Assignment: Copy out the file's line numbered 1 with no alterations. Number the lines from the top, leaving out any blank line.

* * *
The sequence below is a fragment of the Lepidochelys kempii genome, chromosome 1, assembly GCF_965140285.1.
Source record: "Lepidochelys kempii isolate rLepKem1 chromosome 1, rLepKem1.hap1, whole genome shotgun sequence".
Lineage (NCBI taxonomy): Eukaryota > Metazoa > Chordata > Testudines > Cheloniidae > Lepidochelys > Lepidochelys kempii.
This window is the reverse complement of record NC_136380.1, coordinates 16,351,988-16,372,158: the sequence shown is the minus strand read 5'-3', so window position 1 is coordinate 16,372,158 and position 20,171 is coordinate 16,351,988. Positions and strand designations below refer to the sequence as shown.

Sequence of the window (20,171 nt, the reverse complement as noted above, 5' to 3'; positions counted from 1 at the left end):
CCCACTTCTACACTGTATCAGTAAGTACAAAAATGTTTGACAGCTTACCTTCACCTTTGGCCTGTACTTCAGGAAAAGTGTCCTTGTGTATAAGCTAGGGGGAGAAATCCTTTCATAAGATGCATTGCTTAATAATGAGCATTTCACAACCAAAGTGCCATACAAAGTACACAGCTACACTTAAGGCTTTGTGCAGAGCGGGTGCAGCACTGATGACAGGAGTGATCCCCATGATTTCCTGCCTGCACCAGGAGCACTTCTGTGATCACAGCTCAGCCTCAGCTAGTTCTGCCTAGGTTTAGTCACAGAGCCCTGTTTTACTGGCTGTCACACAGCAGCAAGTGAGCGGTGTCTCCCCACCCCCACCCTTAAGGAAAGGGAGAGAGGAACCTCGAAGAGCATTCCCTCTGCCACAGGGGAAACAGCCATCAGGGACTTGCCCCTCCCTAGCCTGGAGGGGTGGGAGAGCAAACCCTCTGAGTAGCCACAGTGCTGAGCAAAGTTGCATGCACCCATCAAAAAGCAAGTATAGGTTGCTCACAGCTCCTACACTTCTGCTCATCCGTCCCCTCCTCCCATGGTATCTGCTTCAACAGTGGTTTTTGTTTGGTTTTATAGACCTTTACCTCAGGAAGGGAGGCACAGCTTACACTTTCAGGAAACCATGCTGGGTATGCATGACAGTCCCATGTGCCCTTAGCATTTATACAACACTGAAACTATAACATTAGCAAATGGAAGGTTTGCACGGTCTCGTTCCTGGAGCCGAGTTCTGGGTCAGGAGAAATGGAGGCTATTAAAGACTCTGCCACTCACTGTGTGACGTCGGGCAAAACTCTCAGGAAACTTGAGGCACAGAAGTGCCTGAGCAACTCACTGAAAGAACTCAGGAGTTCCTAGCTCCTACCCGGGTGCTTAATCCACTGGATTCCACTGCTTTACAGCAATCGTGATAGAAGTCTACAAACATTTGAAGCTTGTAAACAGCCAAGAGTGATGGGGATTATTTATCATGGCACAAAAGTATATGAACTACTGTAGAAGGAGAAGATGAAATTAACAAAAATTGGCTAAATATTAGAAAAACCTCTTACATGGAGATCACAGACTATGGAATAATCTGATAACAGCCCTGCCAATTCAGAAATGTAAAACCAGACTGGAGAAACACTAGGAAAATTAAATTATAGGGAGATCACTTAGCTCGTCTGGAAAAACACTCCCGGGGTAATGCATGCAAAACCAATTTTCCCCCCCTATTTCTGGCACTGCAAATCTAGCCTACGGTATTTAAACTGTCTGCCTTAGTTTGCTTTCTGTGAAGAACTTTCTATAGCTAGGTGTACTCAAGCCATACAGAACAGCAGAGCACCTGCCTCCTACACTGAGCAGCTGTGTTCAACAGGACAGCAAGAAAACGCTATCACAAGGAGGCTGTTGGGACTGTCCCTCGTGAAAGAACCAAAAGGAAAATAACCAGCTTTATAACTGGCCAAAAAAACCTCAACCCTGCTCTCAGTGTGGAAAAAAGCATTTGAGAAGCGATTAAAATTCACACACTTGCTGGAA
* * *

The sequence below is a fragment of the Lepidochelys kempii genome, chromosome 1, assembly GCF_965140285.1.